Skills I learned at Toastmasters that forever altered my life!

Written by May Ghali, DTM (Edited by Rev. Garrett A. Foster)

Toastmasters is a nonprofit organization which empowers its members to develop communication and leadership skills through sharing our experiences and stories. Those skills improve personal growth and self-confidence.

Four years ago, I joined a local Toastmasters club, began attending weekly meetings, and pursued the planned educational program set by the organization. With time I improved my ability to effectively write my personal stories and deliver them. Those invaluable skills seeped into my daily activities and hugely impacted various aspects of my life.

Every week, I signed up for roles that helped my personal and professional growth. During the week I volunteered to deliver the inspiration of the day, I searched for just the right words to offer at the next meeting. When I served as Joke-master, I searched for the funniest one I could find, practiced the timing for the punch line, and delivered the joke at the meeting.

The following week I introduced the word of the day. To prepare, I looked up a word and practiced it in sentences. I also signed up to be the grammarian of the day. For this role I listened carefully for when and how the word of the day was used. I also paid attention to grammatical errors and reported them at the end of the meeting. Practicing and preparing for those roles taught me how to include inspirations, inject humor, and select vivid vocabulary while preparing a speech.

Other roles helped me develop critical thinking. For example, as speech evaluator and general evaluator of a meeting, I provided evaluations and recommendations for improvement.

Another week I randomly called on members to answer table-topic questions I had prepared. Other weeks, I was the one who answered random questions. I learned how to formulate a coherent clear answer in an impromptu “mini” speech. When I served as the Toastmaster of the day, I chose a theme and peppered details about it throughout the meeting.

Every week I practiced a role and gradually improved my expertise and developed more confidence. Writing and delivering speeches became almost second nature to me.

Last year the CEO at my job sent an email to employees requesting recommendations to improve the company. I immediately wrote back with a detailed list of my suggestions. Within a few days, I received a thank-you note from him. Prior to Toastmasters, I would have deleted the original email and forgotten all about it. Writing speeches on a regular basis and volunteering for various roles has helped to develop the courage to express my thoughts and opinions.

Soon after, a middle-school student asked to interview me about my work as a pharmacist. Prior to Toastmasters, I would have declined to entertain his questions but practicing table topic sessions empowered me to answer the questions the student posed. He completed the report and received an A. Of course, this is just one example of how my experience with Toastmasters has enhanced my life.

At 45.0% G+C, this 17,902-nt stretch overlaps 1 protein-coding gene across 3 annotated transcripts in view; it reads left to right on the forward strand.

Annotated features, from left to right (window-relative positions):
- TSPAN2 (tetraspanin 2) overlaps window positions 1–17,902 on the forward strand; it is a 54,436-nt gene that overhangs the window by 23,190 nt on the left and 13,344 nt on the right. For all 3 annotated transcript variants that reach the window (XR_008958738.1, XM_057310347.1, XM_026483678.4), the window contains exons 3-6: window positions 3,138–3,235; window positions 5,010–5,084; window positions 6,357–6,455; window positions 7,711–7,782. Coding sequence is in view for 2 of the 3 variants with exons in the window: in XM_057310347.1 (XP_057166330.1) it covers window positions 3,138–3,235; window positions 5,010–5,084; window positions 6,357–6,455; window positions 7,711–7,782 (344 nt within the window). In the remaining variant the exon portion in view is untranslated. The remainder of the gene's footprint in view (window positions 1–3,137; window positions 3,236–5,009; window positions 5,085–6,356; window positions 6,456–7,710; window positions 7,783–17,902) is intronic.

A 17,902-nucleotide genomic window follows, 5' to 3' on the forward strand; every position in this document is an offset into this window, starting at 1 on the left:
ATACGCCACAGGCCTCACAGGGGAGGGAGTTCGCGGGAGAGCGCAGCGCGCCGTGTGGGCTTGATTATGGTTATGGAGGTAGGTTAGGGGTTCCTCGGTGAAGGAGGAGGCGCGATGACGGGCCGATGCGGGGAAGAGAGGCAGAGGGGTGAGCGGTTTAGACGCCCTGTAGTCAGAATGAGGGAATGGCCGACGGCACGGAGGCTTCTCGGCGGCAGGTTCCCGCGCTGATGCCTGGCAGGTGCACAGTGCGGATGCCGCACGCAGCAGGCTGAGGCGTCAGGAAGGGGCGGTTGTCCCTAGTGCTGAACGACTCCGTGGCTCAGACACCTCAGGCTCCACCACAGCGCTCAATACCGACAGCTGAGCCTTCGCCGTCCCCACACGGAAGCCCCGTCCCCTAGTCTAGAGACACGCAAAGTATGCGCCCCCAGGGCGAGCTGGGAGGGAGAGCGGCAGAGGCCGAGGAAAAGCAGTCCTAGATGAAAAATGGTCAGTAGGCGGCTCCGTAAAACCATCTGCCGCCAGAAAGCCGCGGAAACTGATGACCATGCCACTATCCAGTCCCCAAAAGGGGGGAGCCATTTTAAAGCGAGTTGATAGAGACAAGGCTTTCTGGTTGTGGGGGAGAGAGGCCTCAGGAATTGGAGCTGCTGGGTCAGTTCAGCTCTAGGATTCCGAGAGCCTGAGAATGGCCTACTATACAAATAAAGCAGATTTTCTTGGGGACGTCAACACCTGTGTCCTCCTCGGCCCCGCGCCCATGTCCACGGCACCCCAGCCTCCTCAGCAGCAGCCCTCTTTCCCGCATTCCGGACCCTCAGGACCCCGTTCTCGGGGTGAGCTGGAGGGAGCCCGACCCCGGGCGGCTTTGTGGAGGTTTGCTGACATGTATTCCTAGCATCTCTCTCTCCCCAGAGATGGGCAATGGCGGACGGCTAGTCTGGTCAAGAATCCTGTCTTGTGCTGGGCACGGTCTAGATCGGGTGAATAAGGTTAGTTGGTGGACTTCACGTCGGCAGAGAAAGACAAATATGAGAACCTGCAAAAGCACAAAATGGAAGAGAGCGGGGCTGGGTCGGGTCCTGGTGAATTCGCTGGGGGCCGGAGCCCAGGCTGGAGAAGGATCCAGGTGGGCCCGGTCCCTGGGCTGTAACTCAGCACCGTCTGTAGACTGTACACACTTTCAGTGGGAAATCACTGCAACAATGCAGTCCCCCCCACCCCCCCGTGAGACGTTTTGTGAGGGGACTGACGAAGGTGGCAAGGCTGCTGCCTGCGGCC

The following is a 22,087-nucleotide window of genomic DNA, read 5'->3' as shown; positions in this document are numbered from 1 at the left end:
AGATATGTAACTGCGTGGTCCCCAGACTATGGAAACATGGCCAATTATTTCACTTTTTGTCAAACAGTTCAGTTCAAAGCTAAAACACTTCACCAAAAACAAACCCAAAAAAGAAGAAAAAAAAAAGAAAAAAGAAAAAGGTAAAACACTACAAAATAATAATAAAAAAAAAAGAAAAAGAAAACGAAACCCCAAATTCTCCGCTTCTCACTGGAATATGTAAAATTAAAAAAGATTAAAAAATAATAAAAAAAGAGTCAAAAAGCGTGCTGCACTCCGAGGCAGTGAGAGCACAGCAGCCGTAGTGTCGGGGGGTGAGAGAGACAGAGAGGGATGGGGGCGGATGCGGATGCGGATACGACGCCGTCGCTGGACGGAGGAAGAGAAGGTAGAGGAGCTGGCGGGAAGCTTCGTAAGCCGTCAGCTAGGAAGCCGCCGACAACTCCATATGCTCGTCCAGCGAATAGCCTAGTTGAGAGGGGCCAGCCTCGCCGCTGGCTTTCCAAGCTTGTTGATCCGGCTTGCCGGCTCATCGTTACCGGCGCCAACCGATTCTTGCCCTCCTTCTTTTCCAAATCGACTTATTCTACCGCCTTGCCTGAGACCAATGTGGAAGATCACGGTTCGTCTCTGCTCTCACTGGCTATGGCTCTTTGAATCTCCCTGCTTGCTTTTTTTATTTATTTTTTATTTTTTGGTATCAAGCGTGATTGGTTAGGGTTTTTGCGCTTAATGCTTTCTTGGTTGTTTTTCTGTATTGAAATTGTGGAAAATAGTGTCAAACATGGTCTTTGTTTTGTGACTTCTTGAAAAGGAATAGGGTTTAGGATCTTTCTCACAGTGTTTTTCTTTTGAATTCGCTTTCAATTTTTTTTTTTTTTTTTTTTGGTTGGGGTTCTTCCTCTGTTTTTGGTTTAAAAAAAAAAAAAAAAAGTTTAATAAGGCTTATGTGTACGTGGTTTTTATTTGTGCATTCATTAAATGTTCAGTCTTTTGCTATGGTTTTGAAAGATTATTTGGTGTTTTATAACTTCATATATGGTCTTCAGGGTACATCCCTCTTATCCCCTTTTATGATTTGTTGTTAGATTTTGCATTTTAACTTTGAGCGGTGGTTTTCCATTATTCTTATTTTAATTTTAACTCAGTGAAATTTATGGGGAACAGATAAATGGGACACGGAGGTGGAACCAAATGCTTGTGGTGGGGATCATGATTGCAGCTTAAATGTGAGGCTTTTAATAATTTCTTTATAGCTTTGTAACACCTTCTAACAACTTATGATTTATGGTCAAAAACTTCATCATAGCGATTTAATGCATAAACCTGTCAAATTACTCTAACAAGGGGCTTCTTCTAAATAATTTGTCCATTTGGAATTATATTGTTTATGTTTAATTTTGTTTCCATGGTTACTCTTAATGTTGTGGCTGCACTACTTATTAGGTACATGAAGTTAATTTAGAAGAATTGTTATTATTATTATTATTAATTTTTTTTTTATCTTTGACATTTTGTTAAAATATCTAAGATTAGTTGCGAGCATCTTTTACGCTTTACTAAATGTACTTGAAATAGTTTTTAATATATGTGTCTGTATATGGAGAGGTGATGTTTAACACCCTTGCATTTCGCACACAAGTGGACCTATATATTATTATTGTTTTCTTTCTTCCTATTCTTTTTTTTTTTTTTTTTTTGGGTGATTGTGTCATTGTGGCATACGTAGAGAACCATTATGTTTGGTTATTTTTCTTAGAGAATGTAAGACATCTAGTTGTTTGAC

Once a week, I volunteer to assist middle-school children who need extra help. When I am finished, I write detailed reports with critical observations and recommendations. Last month the school counselor thanked me profusely for those reports because they help her to better assess the progress of those children.

Every month, the public library in town installs educational displays with various themes. I was impressed by a display about science fiction novels, so I dropped a note in appreciation. Within a week I received a thank you email from the library director with a request to contribute ideas for further displays. I wrote back with a list of ideas including a display of all the volunteering options in town for high school kids to take advantage of during the summer. I firmly believe that completing evaluations in Toastmasters sharpened my critical thinking to do this.

Last April, a dear friend, who was a university professor, passed away. At his celebration of life, I delivered a seven-minute eulogy, which was received very well. The only reason I was able to do it was because of all the communication skills I gained at Toastmasters.

In July, my father unexpectedly passed away at 89. I planned the funeral mass and wrote a powerful eulogy. Although the priest banned family members from giving, when he read what I had written, he was so moved that he demanded I deliver it during the mass.

I am currently coaching a struggling club in Toastmasters. I wrote a short essay about the challenges and rewards of the experience. It is posted on a Toastmasters’ website.

Last April, I signed up for a five-week course on how to write an essay. I completed it within two weeks and wrote about my experience. To my delight the blog is posted on the edx website and has over 1,500 viewers.

These are just a few of the many ways in which the communication and leadership skills I have developed in Toastmasters have served me well. Joining Toastmasters was one of the best decisions in my life. I honesty cannot say where I would be without it.

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